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286 wh/mi @ 65mph, is this reasonable?

Discussion in 'Model X: Battery & Charging' started by tlouden, Jun 25, 2017.

  1. tlouden

    tlouden Member

    Joined:
    Dec 29, 2016
    Messages:
    28
    Location:
    Highlands Ranch, CO
    I just ran a test to see what energy efficiency my Model X achieves at 65mph (to get more accurate estimates from abetterrouteplanner.com). I love the results, but they seem significantly different from what others have reported. Can someone with more experience weigh in on whether these results are reasonable? If not, where did I go wrong in the testing?

    I drove 11 miles at 65mph, 5.5 miles each way to minimize the impact of elevation changes.
    Round trip: 286 wh/mi.
    First leg: 394 wh/mi
    Second leg: 177 wh/mi
    Obviously, there is an elevation difference, thus the roundtrip measurement.

    Test conditions: 20" tires, TACC and Lane Assist on, 60F outside temp, music and AC on, light breeze, light traffic (car never slowed from 65) well paved and mostly straight highway. I measured once I was at 65mph and stopped the measurement before decelerating, this was to minimize the impact of starting and stopping a trip on such a short distance measurement.

    I am interested in the measurement for a cross country trip that will be entirely highway and happen this week, so I think the conditions are applicable.
     
  2. jerry33

    jerry33 S85 - VIN:P05130 - 3/2/13

    Joined:
    Mar 8, 2012
    Messages:
    13,291
    Location:
    Texas
    I suspect the results are low because most folks are closer to 300-350. 11 miles is just too short a distance to get a good number. However, I wouldn't sweat it because factors like wind, rain, and road construction will mess up any average that you happen to get.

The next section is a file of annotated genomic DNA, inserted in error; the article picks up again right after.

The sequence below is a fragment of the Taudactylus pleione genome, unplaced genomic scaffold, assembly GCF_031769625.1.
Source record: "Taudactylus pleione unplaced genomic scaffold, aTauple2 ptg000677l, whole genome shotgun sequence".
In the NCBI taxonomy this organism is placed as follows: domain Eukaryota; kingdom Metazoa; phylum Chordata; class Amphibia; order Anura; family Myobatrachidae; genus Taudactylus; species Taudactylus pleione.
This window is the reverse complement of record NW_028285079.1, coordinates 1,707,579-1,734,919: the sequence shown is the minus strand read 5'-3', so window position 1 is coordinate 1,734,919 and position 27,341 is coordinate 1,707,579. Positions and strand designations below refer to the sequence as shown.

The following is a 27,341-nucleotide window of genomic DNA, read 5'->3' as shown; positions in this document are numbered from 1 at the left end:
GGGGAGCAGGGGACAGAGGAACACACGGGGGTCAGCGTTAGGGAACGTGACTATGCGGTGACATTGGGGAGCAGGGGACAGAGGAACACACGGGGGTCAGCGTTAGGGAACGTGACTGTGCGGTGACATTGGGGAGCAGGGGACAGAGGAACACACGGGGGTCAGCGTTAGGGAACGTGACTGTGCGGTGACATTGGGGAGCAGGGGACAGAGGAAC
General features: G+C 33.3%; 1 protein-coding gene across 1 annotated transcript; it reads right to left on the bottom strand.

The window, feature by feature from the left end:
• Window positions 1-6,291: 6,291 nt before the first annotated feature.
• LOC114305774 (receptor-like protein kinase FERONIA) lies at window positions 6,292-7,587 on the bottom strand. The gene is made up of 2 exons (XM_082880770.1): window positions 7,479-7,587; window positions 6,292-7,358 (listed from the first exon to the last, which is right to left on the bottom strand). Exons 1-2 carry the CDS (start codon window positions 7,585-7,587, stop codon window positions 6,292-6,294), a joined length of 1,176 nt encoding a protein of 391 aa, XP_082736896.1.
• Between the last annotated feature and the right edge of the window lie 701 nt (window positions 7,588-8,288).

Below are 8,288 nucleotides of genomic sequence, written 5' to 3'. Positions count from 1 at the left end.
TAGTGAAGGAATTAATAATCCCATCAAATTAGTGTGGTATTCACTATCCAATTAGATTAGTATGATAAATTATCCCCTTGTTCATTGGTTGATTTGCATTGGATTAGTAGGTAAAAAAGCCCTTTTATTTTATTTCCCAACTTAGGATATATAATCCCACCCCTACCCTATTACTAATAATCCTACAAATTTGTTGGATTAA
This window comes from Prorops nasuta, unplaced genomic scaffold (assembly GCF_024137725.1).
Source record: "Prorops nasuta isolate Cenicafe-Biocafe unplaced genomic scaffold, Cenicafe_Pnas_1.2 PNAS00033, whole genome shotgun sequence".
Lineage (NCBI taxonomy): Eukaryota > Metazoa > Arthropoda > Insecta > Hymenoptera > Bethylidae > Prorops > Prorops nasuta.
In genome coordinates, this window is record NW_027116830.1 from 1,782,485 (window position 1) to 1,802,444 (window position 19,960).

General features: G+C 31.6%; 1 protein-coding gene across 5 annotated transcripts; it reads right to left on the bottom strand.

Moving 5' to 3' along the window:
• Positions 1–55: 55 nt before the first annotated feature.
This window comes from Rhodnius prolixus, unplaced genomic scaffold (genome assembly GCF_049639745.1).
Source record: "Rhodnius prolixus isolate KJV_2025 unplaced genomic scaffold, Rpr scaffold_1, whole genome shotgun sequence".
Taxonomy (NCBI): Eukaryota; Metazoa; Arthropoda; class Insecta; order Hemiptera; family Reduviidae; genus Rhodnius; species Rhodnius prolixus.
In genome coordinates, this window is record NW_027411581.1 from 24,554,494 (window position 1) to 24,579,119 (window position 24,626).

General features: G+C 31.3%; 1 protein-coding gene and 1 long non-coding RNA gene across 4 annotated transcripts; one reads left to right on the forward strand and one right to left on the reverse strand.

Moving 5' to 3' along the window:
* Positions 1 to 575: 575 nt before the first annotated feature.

Here's what to do:

    Use the trip graph. When you set a destination, there will be an estimate based on speed limits and hills. I believe that now wind is also taken into consideration (at least it seemed to be on my trip last week). This is something new and not yet confirmed. Anyway, every so often look at the graph and see if you are doing better or worse than the estimate. If worse, just slow down a bit (or stop somewhere to pick up a few miles--slowing down will get you there faster though, unless there is a significant variance). After your first trip, you will likely look at it only once or not at all.

    Start slower, you can always speed up at the end if you have extra energy. Bear in mind that extra speed requires a lot more energy because you are pushing air and as speed increases, the additional energy used is not linear.

    It's not a crime to slow down a bit when going up hills. Racing up a hill is a big energy eater.
     
  3. tlouden

    tlouden Member

    Joined:
    Dec 29, 2016
    Messages:
    28
    Location:
    Highlands Ranch, CO
    Update:

    I drove 72 miles of highway at an average speed of 77.5mph and a max speed of 85mph. The energy usage for the trip was 342wh/mi and again this was a round-trip style with the start and end location being the same.

    For this trip, I used battery state and distance to calculate wh/mi instead of the trip meter, so it includes all energy usage rather than just motors. The temperature difference from outside to inside was 20F and the AC fan was at 3-4 the entire time. The trip meter was significantly lower at about 300wh/mi for the same stretch. Measurement errors could account for up to 20wh/mi.
     
  4. hill

    hill Member

    Joined:
    Apr 21, 2015
    Messages:
    798
    Location:
    Lake Forest, CA
    Consider temps AND speed
    Think it's just kidding?

    2017-03-04-09-45-46.png
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